The state of Pennsylvania is moving forward with identification cards that voters may use to ease the process of complying with state voter laws, according to a published report.
The Department of State directs elections in Pennsylvania and will announce the card within a month, according to The Philadelphia Inquirer. Voters may pick up the card at Department of Transportation centers throughout Pennsylvania.
The program is motivated by aiding voters whose efforts have not produced the kind of identification mandated by new laws on the books in preparation for elections this fall.
"If you can't meet the PennDot requirements for a non-driving ID because you are having trouble getting the necessary documentation together, there will be a way for you to obtain the Department of State ID for voting purposes only," spokesman Nick Winkler with the Department of State told the news source on Thursday.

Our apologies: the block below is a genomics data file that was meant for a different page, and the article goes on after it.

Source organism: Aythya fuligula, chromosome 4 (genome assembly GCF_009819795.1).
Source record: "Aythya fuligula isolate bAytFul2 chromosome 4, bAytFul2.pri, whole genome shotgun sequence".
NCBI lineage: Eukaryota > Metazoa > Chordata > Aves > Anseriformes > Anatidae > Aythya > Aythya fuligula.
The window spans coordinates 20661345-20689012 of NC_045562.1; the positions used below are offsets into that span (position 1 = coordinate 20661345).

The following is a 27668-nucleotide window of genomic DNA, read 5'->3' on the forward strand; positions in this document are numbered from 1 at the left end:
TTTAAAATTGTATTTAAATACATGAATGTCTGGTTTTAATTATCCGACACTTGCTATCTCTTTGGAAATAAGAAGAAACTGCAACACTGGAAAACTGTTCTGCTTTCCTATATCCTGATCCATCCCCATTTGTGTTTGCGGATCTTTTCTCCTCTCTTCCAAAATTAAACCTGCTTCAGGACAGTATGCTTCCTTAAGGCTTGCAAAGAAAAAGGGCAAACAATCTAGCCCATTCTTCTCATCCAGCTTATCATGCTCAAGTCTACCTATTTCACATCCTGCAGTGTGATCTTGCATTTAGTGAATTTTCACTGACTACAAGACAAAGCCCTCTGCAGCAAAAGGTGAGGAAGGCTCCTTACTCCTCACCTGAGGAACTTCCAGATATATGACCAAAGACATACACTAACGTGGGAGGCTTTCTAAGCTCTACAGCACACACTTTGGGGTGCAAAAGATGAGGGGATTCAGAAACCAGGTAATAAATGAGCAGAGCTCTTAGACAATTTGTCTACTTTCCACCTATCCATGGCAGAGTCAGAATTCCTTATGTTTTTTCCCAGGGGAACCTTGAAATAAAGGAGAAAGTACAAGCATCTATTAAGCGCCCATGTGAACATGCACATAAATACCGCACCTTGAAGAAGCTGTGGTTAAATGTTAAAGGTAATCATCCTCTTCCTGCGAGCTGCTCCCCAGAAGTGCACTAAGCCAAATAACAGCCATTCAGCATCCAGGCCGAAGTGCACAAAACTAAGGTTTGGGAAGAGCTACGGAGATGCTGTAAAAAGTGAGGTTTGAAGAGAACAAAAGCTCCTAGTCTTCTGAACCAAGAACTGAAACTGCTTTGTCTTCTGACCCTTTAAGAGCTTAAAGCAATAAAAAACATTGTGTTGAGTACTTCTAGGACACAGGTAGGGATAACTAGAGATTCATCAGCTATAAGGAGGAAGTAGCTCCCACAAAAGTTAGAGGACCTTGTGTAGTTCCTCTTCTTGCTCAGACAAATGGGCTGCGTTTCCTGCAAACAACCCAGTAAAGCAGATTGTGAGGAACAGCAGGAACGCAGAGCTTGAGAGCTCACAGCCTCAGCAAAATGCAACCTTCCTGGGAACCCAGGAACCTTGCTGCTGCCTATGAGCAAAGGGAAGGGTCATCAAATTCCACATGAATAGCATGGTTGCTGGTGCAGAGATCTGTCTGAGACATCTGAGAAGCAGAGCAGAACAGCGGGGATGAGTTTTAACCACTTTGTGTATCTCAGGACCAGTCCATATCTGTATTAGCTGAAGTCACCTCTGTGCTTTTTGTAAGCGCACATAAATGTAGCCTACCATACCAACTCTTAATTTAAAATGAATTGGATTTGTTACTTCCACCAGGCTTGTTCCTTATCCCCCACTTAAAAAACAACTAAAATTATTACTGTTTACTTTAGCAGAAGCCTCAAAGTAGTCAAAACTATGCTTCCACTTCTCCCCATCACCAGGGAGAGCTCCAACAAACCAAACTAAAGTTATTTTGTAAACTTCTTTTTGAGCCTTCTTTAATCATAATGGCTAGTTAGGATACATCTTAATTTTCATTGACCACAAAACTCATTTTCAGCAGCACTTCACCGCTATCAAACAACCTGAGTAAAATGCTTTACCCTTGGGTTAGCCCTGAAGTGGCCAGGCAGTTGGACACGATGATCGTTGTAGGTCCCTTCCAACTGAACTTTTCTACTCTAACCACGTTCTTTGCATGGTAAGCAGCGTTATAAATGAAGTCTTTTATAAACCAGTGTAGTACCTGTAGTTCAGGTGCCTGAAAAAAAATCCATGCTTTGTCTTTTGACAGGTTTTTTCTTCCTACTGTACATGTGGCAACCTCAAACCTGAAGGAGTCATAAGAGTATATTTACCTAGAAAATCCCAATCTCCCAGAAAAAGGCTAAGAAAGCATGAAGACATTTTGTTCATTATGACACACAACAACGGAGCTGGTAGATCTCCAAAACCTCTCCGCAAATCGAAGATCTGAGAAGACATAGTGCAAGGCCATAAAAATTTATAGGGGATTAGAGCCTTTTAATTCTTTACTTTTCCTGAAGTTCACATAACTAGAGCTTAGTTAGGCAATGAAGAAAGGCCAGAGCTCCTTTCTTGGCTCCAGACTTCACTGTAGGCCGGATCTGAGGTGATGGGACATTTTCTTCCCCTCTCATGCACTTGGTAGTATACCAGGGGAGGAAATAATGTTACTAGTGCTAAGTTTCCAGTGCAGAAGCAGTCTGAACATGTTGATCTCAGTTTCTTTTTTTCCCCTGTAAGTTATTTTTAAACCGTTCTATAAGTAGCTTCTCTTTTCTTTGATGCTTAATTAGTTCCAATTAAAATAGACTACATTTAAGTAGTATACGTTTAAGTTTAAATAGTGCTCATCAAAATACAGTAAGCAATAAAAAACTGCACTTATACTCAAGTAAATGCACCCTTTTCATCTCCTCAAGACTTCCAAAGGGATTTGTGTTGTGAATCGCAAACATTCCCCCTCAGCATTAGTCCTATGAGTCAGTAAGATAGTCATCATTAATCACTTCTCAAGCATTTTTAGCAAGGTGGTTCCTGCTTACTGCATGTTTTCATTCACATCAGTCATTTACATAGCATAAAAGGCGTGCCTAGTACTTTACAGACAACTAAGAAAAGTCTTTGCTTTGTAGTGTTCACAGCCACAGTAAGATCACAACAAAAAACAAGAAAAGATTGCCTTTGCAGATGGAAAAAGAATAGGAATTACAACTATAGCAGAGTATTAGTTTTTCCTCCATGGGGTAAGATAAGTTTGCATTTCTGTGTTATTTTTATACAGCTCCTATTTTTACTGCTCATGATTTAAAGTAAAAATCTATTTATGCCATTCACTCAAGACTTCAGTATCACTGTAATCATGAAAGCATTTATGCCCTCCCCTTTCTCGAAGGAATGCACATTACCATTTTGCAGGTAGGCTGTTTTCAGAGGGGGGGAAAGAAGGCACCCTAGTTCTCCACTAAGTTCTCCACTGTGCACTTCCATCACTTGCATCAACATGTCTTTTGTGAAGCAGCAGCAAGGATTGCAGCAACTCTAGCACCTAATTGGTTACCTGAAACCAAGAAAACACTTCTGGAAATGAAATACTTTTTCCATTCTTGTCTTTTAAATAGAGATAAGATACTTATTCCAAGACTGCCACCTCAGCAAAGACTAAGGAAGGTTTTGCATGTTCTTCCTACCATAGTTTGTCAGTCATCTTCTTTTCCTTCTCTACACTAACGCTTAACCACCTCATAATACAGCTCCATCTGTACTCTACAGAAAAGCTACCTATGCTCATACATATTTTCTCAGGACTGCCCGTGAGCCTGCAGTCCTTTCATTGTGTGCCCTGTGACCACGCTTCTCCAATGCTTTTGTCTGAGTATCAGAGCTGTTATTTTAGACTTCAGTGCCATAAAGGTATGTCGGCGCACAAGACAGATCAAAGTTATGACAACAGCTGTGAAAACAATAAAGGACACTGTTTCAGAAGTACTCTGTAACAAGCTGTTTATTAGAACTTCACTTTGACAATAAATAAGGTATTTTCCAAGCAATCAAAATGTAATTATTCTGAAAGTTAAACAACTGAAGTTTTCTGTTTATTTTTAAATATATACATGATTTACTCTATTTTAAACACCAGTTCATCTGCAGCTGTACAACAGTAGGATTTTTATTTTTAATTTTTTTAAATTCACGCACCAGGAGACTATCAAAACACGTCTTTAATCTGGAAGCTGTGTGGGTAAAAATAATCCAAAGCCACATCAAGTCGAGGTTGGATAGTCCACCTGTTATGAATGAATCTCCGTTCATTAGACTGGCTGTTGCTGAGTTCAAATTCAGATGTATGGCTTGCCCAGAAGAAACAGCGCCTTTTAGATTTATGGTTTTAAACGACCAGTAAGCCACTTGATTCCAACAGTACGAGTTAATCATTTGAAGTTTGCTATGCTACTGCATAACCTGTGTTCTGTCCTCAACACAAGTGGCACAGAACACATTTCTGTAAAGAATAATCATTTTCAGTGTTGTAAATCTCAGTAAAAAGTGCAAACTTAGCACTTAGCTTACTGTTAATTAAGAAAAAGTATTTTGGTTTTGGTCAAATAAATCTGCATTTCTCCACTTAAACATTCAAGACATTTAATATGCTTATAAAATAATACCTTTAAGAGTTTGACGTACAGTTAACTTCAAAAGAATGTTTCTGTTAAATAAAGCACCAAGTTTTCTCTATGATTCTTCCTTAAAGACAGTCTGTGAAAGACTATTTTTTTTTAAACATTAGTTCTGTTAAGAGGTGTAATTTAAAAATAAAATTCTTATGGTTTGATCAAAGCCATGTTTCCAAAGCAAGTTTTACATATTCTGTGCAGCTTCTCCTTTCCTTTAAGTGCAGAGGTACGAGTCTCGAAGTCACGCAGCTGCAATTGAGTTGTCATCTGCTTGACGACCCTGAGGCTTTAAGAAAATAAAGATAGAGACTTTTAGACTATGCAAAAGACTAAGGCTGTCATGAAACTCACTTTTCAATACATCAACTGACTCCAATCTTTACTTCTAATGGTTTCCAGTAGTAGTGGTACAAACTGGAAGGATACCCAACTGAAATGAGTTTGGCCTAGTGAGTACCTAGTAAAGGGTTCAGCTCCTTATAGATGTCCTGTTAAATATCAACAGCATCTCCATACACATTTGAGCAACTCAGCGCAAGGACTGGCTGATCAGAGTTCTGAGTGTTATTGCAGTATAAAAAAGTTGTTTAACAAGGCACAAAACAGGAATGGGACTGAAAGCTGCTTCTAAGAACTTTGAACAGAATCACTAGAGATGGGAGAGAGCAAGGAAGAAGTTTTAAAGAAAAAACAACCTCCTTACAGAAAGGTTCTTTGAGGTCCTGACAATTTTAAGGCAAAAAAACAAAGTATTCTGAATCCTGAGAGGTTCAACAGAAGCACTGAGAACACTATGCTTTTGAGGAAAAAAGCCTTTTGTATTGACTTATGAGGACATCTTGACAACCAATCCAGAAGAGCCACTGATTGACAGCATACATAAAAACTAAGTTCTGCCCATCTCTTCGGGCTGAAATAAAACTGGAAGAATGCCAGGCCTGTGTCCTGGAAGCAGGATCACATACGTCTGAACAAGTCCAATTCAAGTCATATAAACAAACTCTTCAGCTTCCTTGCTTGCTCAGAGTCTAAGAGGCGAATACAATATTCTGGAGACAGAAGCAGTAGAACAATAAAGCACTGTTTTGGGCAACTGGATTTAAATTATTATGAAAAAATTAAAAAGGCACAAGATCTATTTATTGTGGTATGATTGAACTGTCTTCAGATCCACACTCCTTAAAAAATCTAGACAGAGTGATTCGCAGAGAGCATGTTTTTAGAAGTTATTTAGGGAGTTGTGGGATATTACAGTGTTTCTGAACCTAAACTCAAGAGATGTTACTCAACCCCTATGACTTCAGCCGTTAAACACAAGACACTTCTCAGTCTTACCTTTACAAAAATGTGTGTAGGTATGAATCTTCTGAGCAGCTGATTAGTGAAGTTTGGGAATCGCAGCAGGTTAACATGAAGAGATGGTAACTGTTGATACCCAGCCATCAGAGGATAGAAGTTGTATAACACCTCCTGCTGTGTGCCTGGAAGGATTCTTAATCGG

The state of Pennsylvania mandates residents who are pursuing identification for purposes other than driving to supply their social security card, a birth certificate with a seal that is raised, proof of U.S. citizenship or naturalization or a passport, and proof of residency.
The spokesman did not expound what the new identification cards will look like. Neither did he describe all requirements for acquiring one of the cards as they presently are being ironed out.
Attorneys representing the interests of the state of Pennsylvania argue that the law for ID cards does its part to help preserve the rights of honest, law-abiding voters as it staves off fraud during elections. By contrast, the American Civil Liberties Union has its concerns about the cards due to worries about privacy.
In addition, the legislature of the state of Pennsylvania is charged with regulating elections, which the card helps with.
The Associated Press reports Secretary of State Carole Aichele said the card will be available toward the end of August and it will be valid for 10 years.